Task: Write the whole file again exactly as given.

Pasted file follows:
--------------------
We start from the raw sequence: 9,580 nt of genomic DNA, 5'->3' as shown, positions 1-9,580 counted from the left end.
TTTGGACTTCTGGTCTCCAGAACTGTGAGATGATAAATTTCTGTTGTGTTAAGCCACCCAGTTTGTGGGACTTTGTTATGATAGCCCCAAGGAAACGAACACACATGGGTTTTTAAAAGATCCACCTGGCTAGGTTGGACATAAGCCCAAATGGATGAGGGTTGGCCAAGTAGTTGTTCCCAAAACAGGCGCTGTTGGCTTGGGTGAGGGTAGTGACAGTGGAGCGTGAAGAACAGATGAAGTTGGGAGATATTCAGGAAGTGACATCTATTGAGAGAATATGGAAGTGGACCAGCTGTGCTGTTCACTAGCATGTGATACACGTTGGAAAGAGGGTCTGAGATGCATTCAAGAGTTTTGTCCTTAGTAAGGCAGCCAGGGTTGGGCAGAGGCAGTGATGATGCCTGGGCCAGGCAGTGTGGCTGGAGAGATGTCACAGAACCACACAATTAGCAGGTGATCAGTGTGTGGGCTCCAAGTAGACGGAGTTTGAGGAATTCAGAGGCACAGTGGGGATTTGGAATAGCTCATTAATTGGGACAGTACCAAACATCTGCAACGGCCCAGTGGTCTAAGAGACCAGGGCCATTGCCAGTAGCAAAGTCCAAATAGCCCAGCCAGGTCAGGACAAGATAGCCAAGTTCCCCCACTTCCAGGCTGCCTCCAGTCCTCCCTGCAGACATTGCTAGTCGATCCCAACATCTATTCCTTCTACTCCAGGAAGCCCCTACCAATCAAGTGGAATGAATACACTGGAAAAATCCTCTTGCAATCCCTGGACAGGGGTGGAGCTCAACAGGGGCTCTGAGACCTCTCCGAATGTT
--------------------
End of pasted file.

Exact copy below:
We start from the raw sequence: 9,580 nt of genomic DNA, 5'->3' as shown, positions 1-9,580 counted from the left end.
TTTGGACTTCTGGTCTCCAGAACTGTGAGATGATAAATTTCTGTTGTGTTAAGCCACCCAGTTTGTGGGACTTTGTTATGATAGCCCCAAGGAAACGAACACACATGGGTTTTTAAAAGATCCACCTGGCTAGGTTGGACATAAGCCCAAATGGATGAGGGTTGGCCAAGTAGTTGTTCCCAAAACAGGCGCTGTTGGCTTGGGTGAGGGTAGTGACAGTGGAGCGTGAAGAACAGATGAAGTTGGGAGATATTCAGGAAGTGACATCTATTGAGAGAATATGGAAGTGGACCAGCTGTGCTGTTCACTAGCATGTGATACACGTTGGAAAGAGGGTCTGAGATGCATTCAAGAGTTTTGTCCTTAGTAAGGCAGCCAGGGTTGGGCAGAGGCAGTGATGATGCCTGGGCCAGGCAGTGTGGCTGGAGAGATGTCACAGAACCACACAATTAGCAGGTGATCAGTGTGTGGGCTCCAAGTAGACGGAGTTTGAGGAATTCAGAGGCACAGTGGGGATTTGGAATAGCTCATTAATTGGGACAGTACCAAACATCTGCAACGGCCCAGTGGTCTAAGAGACCAGGGCCATTGCCAGTAGCAAAGTCCAAATAGCCCAGCCAGGTCAGGACAAGATAGCCAAGTTCCCCCACTTCCAGGCTGCCTCCAGTCCTCCCTGCAGACATTGCTAGTCGATCCCAACATCTATTCCTTCTACTCCAGGAAGCCCCTACCAATCAAGTGGAATGAATACACTGGAAAAATCCTCTTGCAATCCCTGGACAGGGGTGGAGCTCAACAGGGGCTCTGAGACCTCTCCGAATGTT